Watching TV this week, at first I thought Republican Senate nominee Rand Paul had flown a commercial jet into the World Trade Center. But then it turned out that he had only said there ought to be discussion about whether federal civil rights laws should be applied to private businesses.
This allowed the mainstream media to accuse Paul of being a racist. Twisting a conservative's words in order to accuse him of racism was evidently more urgent news than the fact that the attorney general of the United States admitted last week -- under oath in a congressional hearing -- that he had not read the 10-page Arizona law on illegal immigration, the very law he was noisily threatening to overturn.
And really, how could the U.S. attorney general have time to read a 10-page law when he's busy doing all the Sunday morning TV shows condemning it?
Eric Holder's astonishing admission was completely ignored by ABC, CBS, NBC, NPR, The New York Times, The Washington Post, USA Today, Los Angeles Times, The Associated Press, Time or Newsweek, according to Brent Bozell of the Media Research Center.
I just want to say: I think it's fantastic that the Democrats have finally come out against race discrimination. Any day now, maybe they'll come out for fighting the Cold War. Perhaps 100 years from now, they'll be ready to fight the war on terrorism or champion the rights of the unborn.
It would be a big help, though, if Democrats could support good causes when it mattered.
But as long as the media are so fascinated with the question of why anyone would want to "discuss" certain aspects of the 1964 Civil Rights Act, maybe they should ask Al Gore why his father was one of the leading opponents of the bill.
Or they could ask Bill Clinton, whose mentor, Sen. William Fulbright, actively supported segregation and also voted against the bill. Or they could talk to the only current member of the Senate to vote against it, Democrat Bob Byrd.
As with the 1957 and 1960 civil rights acts, it was Republicans who passed the 1964 Civil Rights Act by huge majorities. A distinctly smaller majority of Democrats voted for it.
In the Senate, for example, 82 percent of Republicans voted for the act, compared with only 66 percent of Democrats. In the House, 80 percent of Republicans supported the law, compared with only 63 percent of Democrats.
With even all Democrats coming aboard on opposition to race discrimination (and it only took them 45 years!) I think we can stipulate that everyone in America is opposed to discrimination against blacks.
Now let's talk about the "civil rights" lawsuits that are actually brought in modern America. Today's "civil rights" lawsuits have nothing to do with black Americans. Worse, blacks are used as props to benefit the Democrats' favored constituencies: feminists and trial lawyers.
Democratic political consultant Bob Shrum pioneered the technique, running ads against Republican Ellen Sauerbrey in the 1998 Maryland gubernatorial race, accusing her of having "a civil rights record to be ashamed of." To really drive the point home, Shrum's ads showed sad-looking black people in front of a mural of Africa.
Of course, if I were forced to appear in political ads for Bob Shrum, I'd be sad, too.
But the only "civil rights" bill that Sauerbrey opposed had nothing to do with blacks. It was a sexual harassment bill that was so silly that Democrats in the Maryland legislature helped kill it.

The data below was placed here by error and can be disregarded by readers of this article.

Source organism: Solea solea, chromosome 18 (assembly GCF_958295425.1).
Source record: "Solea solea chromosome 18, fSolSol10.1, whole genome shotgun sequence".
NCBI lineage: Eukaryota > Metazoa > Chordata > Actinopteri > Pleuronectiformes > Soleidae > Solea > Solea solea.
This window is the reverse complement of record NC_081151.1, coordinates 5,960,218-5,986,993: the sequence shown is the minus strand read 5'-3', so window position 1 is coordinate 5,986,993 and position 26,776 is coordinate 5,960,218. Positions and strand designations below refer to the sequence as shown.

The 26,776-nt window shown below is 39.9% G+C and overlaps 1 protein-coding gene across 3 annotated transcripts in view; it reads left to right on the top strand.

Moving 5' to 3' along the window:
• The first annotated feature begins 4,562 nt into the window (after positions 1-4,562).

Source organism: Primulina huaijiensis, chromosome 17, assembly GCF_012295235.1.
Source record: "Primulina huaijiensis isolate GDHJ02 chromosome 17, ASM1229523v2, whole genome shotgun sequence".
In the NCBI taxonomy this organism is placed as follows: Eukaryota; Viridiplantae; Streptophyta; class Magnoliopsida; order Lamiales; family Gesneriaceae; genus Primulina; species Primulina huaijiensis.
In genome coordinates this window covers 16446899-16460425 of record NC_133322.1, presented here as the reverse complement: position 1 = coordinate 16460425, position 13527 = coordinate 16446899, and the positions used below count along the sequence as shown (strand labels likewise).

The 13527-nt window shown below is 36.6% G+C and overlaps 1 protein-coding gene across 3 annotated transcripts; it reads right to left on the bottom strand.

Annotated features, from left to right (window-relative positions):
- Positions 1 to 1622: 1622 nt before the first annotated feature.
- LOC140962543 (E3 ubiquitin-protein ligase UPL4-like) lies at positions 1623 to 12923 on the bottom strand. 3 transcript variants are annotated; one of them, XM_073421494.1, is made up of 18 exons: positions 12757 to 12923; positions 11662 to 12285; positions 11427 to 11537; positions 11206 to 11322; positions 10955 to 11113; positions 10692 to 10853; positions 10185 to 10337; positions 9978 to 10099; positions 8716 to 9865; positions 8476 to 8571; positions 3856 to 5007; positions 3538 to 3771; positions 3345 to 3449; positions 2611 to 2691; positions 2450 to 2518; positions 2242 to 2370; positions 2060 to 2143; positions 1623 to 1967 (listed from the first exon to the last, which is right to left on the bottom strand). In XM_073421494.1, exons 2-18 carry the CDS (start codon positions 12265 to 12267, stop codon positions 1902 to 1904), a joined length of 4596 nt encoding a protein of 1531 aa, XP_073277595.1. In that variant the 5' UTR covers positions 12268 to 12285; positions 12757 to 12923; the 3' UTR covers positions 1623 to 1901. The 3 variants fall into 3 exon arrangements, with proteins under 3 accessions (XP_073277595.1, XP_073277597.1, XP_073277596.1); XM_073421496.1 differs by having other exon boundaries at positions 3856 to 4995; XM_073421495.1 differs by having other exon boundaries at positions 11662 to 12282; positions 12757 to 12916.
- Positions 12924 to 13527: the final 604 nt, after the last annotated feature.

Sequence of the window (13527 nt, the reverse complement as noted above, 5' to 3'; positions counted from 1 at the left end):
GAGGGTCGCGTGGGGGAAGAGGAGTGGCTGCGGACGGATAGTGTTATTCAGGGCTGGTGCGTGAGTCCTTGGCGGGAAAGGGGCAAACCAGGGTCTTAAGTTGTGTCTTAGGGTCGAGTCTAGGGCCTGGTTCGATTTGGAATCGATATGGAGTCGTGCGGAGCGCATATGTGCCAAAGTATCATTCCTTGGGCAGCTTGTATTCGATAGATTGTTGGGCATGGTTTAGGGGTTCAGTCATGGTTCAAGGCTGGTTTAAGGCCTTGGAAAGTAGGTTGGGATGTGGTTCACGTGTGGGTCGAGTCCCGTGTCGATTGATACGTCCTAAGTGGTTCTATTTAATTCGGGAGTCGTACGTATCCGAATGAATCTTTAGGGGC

Similarly, the vast bulk of "civil rights" lawsuits today have nothing to do with race. Although plaintiffs will jam every possible allegation of discrimination in their complaints, in 2009, according to the website of the Equal Opportunity Employment Commission, 65 percent of all civil rights claims brought had absolutely nothing to do with race discrimination.
These days, a typical federal "civil rights" case is the one brought this year by the Game Fowl Breeders Association in New Mexico claiming their "civil rights" have been violated by a state law banning cockfighting. Another modern "civil rights" lawsuit charged that a McDonald's restaurant violated the Americans With Disabilities Act by hanging a bathroom mirror two inches too high for people in wheelchairs. The error was made when employees replaced the original mirror, which had been destroyed by vandals, with a shorter one.
The restaurant owner, Ron Piazza, corrected the problem as soon as it was brought to his attention, but he got sued anyway. Curiously, the plaintiffs had retained their McDonalds' receipts, allowing them to claim damages for 27 separate visits to the restaurant.
And of course there are all the lesbians shutting down high school proms across the country because they can't take their girlfriends to the dance as the Founding Fathers intended.
This year's graduating class at Itawamba Agricultural High School in rural Mississippi will never have a school senior prom because the ACLU brought a lawsuit on behalf of Constance McMillen demanding that she be allowed to bring her girlfriend and wear a tuxedo.
With cockfighting bans and heterosexual proms, Martin Luther King's work remains unfinished!
Half a century ago, Democrats beat up the Freedom Riders. Today the Democrats insult the Freedom Riders by comparing them to irritating lesbians, lawsuit-happy disabled persons and cockfighters.
The question is not whether the federal government should be telling private businesses they can't engage in race discrimination. The question is whether federal civil rights laws should prevent any discrimination other than race discrimination.